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Zuckerberg is adamant: Facebook is not building a phone

The Facebook phone rumors are juicy, but the social network's chief executive insists that there's nothing to them.

Jennifer Van Grove Former Senior Writer / News
Jennifer Van Grove covered the social beat for CNET. She loves Boo the dog, CrossFit, and eating vegan. Her jokes are often in poor taste, but her articles are not.
Jennifer Van Grove
2 min read
James Martin/CNET
Facebook Chief Executive Mark Zuckerberg didn't mince words when he reiterated to analysts and investors that the social network has absolutely no intention of building its own mobile phone.

"We're not going to build a phone," he said during the social network's earnings call Wednesday. "It's not the right strategy for us to build one integrated system...Let's say we sell 10 million units -- that would be 1 percent of users. Who cares for us?"

I can think of plenty of people who care -- investors in particular. The company's stock, which has been fluctuating in after-hours trading, took another downward turn after the revelation and is currently trading about 4 percent down from its closing price of $31.24.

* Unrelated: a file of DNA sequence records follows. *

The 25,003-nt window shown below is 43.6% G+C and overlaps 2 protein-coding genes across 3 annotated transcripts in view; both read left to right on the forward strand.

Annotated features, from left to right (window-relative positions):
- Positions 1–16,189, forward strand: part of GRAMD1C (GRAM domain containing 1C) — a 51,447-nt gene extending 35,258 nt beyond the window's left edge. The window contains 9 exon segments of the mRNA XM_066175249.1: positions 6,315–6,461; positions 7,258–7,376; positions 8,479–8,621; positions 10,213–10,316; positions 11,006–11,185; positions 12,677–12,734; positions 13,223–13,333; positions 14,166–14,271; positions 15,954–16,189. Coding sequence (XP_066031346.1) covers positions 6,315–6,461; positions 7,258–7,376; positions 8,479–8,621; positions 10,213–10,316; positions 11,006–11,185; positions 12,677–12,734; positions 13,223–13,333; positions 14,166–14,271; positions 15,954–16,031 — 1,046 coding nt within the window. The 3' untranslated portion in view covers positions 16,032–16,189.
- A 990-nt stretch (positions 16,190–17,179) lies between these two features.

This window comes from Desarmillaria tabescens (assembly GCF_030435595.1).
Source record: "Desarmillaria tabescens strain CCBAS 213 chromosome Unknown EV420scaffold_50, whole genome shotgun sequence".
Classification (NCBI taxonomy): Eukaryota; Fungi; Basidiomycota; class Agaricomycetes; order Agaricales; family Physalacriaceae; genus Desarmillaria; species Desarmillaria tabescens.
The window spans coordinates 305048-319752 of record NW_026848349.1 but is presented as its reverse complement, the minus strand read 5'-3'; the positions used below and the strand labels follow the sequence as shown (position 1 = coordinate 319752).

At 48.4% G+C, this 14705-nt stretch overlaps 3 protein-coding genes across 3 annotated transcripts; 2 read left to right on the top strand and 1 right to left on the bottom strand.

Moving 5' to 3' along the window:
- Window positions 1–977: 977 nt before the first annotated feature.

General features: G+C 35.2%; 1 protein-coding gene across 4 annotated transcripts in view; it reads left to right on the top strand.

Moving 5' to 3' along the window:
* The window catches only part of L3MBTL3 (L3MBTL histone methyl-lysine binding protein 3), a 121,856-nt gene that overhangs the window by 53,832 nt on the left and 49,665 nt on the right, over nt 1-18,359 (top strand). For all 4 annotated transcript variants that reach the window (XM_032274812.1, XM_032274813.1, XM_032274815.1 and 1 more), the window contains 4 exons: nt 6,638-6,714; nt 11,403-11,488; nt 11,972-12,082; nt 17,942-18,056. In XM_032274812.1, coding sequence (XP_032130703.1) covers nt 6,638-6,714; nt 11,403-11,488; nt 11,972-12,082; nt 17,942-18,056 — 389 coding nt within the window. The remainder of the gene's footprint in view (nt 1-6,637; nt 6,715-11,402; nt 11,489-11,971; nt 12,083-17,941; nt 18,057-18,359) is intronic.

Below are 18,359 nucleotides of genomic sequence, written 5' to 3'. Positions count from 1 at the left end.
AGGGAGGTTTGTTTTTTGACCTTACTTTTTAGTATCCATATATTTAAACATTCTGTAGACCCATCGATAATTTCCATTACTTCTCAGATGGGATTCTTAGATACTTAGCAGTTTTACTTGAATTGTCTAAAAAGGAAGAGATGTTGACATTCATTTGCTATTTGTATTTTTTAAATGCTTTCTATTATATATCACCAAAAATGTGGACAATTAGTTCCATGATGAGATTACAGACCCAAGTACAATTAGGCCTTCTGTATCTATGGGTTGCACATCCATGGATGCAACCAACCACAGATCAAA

Zuckerberg's firm denial, a recurring theme on earnings calls, contradicts a smattering of Facebook phone rumors that resurfaced ahead of the company's Graph Search announcement earlier this month. Of course, that's not to say Zuckerberg and Co. don't have ambitious goals for getting Facebook more deeply enmeshed inside your smartphone. Quite the opposite, really, as Zuckerberg was also quick to point out.

"We have a billion people using our products, and we need to make Facebook really good across all the devices that they use," he said. "Rather than just building an app that's a version of the functionality that you have today, I think making it so that we can just go deeper and deeper is going to be a big focus for us."

What that means exactly, we don't know, but it's clear that Facebook intends to be a core component of mobile phone operating systems.

Zuckerberg's statements came after Facebook released a very strong fourth-quarter earnings report. Facebook made $1.59 billion in revenue and posted adjusted earnings per share of 17 cents in the fourth quarter. The company, which said it made 23 percent of advertising revenue from mobile, also proved for the second quarter in a row that it could monetize mobile attention.